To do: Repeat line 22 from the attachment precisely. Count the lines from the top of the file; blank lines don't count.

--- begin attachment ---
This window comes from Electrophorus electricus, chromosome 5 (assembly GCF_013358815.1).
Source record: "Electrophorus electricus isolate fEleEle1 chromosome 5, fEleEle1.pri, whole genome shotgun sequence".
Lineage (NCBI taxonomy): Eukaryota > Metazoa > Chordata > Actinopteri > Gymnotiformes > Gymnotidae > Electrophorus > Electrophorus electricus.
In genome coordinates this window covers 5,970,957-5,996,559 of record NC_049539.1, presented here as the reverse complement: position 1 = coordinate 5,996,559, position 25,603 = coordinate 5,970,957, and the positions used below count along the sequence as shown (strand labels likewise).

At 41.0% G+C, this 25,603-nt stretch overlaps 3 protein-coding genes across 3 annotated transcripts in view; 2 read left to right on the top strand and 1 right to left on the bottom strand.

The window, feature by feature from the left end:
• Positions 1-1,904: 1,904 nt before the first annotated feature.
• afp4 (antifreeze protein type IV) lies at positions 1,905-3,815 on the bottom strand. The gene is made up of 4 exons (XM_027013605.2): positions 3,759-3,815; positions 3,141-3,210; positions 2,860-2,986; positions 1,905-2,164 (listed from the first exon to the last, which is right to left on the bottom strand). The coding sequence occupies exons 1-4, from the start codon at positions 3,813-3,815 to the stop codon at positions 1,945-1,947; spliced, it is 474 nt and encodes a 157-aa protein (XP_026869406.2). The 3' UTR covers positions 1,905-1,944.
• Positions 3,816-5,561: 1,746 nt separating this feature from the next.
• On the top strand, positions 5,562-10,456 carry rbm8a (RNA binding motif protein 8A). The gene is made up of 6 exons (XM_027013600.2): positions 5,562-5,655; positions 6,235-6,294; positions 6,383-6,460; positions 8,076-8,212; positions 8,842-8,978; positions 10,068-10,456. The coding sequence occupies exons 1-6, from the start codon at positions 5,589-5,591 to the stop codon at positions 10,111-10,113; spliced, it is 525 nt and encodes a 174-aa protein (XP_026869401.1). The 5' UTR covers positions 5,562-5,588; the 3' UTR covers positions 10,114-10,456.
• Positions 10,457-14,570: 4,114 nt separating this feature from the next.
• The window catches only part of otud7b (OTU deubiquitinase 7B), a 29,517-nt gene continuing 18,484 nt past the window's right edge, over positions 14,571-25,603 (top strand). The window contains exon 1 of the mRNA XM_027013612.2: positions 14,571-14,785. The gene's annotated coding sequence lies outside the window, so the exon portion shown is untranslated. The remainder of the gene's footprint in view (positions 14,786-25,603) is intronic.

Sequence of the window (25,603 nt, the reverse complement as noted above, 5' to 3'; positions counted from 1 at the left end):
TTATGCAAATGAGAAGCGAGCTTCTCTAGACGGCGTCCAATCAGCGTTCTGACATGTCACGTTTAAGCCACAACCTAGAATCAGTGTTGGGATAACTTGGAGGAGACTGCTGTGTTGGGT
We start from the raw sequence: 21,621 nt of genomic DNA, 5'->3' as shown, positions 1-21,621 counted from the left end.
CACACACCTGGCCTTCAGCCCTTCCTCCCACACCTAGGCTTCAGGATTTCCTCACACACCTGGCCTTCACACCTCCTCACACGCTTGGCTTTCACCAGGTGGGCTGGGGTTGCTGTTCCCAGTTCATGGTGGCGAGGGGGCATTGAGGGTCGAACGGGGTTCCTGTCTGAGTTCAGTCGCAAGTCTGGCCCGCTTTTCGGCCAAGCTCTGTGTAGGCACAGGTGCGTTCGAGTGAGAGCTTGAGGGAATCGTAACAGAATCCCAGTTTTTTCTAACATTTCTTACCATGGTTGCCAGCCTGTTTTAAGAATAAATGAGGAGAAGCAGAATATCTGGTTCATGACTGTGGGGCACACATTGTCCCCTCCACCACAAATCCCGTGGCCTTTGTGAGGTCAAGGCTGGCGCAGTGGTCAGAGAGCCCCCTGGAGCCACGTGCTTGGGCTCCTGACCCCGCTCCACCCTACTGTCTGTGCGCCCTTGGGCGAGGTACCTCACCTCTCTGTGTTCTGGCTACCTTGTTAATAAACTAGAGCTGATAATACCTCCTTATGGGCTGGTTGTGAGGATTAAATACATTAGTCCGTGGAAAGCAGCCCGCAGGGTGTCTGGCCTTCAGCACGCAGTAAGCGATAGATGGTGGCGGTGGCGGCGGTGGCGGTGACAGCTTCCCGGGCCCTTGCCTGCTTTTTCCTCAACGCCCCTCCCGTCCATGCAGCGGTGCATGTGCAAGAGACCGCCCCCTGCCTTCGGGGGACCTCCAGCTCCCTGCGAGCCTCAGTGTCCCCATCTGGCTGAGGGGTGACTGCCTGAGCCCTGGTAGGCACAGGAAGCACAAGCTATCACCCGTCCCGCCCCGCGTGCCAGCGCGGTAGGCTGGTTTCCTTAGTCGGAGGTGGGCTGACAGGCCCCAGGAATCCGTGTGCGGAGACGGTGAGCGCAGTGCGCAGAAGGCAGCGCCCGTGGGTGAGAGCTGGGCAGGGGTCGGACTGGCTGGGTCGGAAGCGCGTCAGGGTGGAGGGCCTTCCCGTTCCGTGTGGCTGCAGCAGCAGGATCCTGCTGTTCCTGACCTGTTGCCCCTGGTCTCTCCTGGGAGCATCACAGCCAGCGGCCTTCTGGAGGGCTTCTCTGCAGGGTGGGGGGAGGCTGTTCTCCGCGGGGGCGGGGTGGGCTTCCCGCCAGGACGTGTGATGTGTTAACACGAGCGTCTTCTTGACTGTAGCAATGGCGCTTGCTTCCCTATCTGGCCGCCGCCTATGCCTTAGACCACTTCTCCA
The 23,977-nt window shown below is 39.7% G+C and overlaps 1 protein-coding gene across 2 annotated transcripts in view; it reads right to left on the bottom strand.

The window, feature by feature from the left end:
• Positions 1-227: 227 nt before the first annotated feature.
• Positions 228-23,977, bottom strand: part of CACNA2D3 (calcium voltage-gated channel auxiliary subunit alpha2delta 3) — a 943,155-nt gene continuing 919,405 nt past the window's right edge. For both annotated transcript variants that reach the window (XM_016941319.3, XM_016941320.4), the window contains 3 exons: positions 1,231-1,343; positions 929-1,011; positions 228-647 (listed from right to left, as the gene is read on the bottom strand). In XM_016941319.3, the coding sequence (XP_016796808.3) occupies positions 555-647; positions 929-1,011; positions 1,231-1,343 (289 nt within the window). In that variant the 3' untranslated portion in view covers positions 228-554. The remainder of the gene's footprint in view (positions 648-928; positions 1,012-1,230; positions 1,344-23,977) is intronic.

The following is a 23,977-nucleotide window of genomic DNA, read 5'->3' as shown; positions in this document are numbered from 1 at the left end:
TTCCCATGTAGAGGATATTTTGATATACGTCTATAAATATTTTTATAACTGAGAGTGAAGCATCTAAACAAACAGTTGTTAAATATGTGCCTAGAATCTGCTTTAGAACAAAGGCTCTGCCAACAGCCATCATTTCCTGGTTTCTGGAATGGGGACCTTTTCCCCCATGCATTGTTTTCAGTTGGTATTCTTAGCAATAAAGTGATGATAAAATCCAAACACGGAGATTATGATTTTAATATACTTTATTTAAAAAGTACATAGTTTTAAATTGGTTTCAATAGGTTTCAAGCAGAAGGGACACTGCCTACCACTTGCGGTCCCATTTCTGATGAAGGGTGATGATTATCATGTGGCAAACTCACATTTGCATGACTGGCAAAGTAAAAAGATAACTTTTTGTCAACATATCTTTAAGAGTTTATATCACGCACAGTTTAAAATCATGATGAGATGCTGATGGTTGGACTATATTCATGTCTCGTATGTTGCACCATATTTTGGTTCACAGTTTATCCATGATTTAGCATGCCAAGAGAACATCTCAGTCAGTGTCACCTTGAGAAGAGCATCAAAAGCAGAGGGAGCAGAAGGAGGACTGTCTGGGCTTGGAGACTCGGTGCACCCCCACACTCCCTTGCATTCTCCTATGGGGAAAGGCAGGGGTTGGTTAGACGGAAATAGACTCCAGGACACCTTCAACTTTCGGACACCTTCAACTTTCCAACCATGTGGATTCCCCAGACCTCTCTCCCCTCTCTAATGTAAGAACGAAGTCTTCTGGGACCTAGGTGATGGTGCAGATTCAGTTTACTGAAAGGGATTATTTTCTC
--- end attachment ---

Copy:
TTCCCATGTAGAGGATATTTTGATATACGTCTATAAATATTTTTATAACTGAGAGTGAAGCATCTAAACAAACAGTTGTTAAATATGTGCCTAGAATCTGCTTTAGAACAAAGGCTCTGCCAACAGCCATCATTTCCTGGTTTCTGGAATGGGGACCTTTTCCCCCATGCATTGTTTTCAGTTGGTATTCTTAGCAATAAAGTGATGATAAAATCCAAACACGGAGATTATGATTTTAATATACTTTATTTAAAAAGTACATAGTTTTAAATTGGTTTCAATAGGTTTCAAGCAGAAGGGACACTGCCTACCACTTGCGGTCCCATTTCTGATGAAGGGTGATGATTATCATGTGGCAAACTCACATTTGCATGACTGGCAAAGTAAAAAGATAACTTTTTGTCAACATATCTTTAAGAGTTTATATCACGCACAGTTTAAAATCATGATGAGATGCTGATGGTTGGACTATATTCATGTCTCGTATGTTGCACCATATTTTGGTTCACAGTTTATCCATGATTTAGCATGCCAAGAGAACATCTCAGTCAGTGTCACCTTGAGAAGAGCATCAAAAGCAGAGGGAGCAGAAGGAGGACTGTCTGGGCTTGGAGACTCGGTGCACCCCCACACTCCCTTGCATTCTCCTATGGGGAAAGGCAGGGGTTGGTTAGACGGAAATAGACTCCAGGACACCTTCAACTTTCGGACACCTTCAACTTTCCAACCATGTGGATTCCCCAGACCTCTCTCCCCTCTCTAATGTAAGAACGAAGTCTTCTGGGACCTAGGTGATGGTGCAGATTCAGTTTACTGAAAGGGATTATTTTCTC